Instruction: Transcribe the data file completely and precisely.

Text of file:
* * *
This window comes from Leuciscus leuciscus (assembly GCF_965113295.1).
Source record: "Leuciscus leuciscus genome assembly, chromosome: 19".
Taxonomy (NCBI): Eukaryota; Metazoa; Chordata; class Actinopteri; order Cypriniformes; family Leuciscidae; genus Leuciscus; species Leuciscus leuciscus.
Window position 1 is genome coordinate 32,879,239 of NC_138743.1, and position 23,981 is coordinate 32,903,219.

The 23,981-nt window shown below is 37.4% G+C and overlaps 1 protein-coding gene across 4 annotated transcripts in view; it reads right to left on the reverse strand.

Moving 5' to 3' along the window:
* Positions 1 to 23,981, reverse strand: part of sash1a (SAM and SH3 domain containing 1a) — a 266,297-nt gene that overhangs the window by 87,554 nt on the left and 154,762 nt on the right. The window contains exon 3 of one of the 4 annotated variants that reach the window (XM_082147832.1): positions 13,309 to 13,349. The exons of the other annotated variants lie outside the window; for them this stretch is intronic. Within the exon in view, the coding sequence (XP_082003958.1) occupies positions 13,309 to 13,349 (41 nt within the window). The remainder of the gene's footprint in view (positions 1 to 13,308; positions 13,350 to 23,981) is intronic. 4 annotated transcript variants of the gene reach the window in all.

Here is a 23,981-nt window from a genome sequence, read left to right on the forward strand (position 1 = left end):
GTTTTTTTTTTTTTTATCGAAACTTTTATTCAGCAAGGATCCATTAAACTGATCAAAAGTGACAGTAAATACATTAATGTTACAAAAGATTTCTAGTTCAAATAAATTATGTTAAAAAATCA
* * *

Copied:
This window comes from Leuciscus leuciscus (assembly GCF_965113295.1).
Source record: "Leuciscus leuciscus genome assembly, chromosome: 19".
Taxonomy (NCBI): Eukaryota; Metazoa; Chordata; class Actinopteri; order Cypriniformes; family Leuciscidae; genus Leuciscus; species Leuciscus leuciscus.
Window position 1 is genome coordinate 32,879,239 of NC_138743.1, and position 23,981 is coordinate 32,903,219.

The 23,981-nt window shown below is 37.4% G+C and overlaps 1 protein-coding gene across 4 annotated transcripts in view; it reads right to left on the reverse strand.

Moving 5' to 3' along the window:
* Positions 1 to 23,981, reverse strand: part of sash1a (SAM and SH3 domain containing 1a) — a 266,297-nt gene that overhangs the window by 87,554 nt on the left and 154,762 nt on the right. The window contains exon 3 of one of the 4 annotated variants that reach the window (XM_082147832.1): positions 13,309 to 13,349. The exons of the other annotated variants lie outside the window; for them this stretch is intronic. Within the exon in view, the coding sequence (XP_082003958.1) occupies positions 13,309 to 13,349 (41 nt within the window). The remainder of the gene's footprint in view (positions 1 to 13,308; positions 13,350 to 23,981) is intronic. 4 annotated transcript variants of the gene reach the window in all.

Here is a 23,981-nt window from a genome sequence, read left to right on the forward strand (position 1 = left end):
GTTTTTTTTTTTTTTATCGAAACTTTTATTCAGCAAGGATCCATTAAACTGATCAAAAGTGACAGTAAATACATTAATGTTACAAAAGATTTCTAGTTCAAATAAATTATGTTAAAAAATCA